Cold “corncob” soup 冷製コーンコブスープ

japanese cake

This is my wife’s creation and I just helped. This corn soup is a bit unusual. I am not sure where she originally got the idea to use corn cobs as the basis for a corn soup broth but she has been making corn soup this way for a number of years. (With corn cobs there are essentially two options; feed them to your horses or make this soup). After making fresh corn pudding, she used the left over corn cobs; boiling them to make corn broth much as you would use beef bones to make beef broth. This produced an amazingly sweet and “corny” soup. I finished it and served it as a cold corn soup for the summer.

She boiled 12 corncobs–the kernels removed as well as any green parts of the stalk below the cob, in water enough to cover the cobs (about 4 cups). She also added roughly chopped onion (2 medium sized). She simmered it for 40 minutes or so removing any “scum” that appeared on the surface. At this point she removed the cobs and let the broth cool. We kept it in the fridge until I stepped in to complete the soup.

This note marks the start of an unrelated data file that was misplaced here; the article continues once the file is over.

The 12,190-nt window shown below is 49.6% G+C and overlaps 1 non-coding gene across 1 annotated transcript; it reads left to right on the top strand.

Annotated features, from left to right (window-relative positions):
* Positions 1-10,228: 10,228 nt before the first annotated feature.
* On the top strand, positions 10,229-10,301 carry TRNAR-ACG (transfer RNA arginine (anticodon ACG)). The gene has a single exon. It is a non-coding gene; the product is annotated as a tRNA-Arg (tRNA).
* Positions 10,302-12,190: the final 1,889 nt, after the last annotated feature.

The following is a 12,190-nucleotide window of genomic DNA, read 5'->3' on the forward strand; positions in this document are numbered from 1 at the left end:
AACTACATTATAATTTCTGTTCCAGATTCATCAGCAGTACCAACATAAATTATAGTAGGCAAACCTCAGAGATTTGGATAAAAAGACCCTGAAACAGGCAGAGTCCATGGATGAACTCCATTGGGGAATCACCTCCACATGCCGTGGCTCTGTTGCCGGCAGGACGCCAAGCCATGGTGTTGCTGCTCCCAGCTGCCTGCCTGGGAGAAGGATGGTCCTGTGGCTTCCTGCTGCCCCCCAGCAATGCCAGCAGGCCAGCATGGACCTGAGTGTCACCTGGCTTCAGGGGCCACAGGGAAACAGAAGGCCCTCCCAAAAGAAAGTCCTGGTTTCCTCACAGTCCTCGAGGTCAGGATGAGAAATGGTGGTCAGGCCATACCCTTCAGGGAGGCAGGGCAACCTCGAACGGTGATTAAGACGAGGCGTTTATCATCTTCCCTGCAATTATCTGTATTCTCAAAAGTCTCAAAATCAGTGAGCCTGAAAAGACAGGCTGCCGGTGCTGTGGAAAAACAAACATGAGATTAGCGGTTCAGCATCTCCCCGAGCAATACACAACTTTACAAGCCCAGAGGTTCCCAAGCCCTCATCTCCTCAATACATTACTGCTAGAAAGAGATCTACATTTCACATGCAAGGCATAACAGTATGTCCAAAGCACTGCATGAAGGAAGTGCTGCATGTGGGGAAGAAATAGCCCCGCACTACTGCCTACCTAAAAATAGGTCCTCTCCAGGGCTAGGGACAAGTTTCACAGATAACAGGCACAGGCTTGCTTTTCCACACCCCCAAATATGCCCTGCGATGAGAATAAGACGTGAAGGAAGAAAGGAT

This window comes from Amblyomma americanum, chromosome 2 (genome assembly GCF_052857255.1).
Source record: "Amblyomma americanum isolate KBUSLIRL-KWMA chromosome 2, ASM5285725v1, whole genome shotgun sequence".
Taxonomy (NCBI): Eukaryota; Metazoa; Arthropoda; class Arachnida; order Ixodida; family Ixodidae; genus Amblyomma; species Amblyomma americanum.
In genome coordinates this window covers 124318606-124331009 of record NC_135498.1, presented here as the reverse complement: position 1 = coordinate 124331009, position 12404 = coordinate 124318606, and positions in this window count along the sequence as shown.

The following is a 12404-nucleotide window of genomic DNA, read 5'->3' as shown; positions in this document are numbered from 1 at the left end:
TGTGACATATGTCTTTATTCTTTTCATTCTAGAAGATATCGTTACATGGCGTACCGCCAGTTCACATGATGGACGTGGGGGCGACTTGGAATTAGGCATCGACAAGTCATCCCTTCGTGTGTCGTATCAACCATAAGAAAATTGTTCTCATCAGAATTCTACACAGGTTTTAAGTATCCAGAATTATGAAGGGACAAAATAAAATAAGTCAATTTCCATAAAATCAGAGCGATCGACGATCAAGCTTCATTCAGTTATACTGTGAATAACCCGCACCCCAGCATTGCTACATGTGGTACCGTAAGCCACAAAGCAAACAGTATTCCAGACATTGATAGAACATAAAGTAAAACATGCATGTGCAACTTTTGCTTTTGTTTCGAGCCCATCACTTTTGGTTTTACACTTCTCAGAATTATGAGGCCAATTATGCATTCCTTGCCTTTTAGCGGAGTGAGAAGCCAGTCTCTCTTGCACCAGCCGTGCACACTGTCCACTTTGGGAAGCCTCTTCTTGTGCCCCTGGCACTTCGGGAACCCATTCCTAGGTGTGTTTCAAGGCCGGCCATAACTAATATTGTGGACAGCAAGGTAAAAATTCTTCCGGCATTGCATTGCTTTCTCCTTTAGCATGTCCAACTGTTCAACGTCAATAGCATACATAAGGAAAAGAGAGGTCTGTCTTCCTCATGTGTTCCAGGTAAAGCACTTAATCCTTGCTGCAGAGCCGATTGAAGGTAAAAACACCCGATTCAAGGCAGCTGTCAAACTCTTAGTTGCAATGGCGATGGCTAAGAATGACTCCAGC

We like to add more fresh corn to finish this soup but the fresh corn at the market did not look good and decide to use frozen corn instead. I tasted the broth which had a nice corn flavor and was very sweet. I decided to strain out the old onion and some of the debris from the corn. In a pan, I sautéed or sweated finely minced onion (1 large) in a mixture of butter and olive oil. I then added back the corn broth and half a bag of the frozen yellow corn. I cooked it for 20 minutes and using the immersion blender, homogenized the corn kernels and onion. It is good to strain the soup again at this point to remove any tough skin that may have come from the new corn kernels. I then added the remaining frozen corn to the broth and cooked it for another 10 minutes. I seasoned it with salt and white pepper.

Corn is such an integral part of what summer is all about and while this soup is not very thick it has an amazing corn flavor–representing the very essence of corn-ness (if that is a word). The additional corn kernels add a nice element of texture. Since it has been an extremely hot and humid summer, we served this soup cold but it is also good hot. A very refreshing summer soup.

Comments on Facebook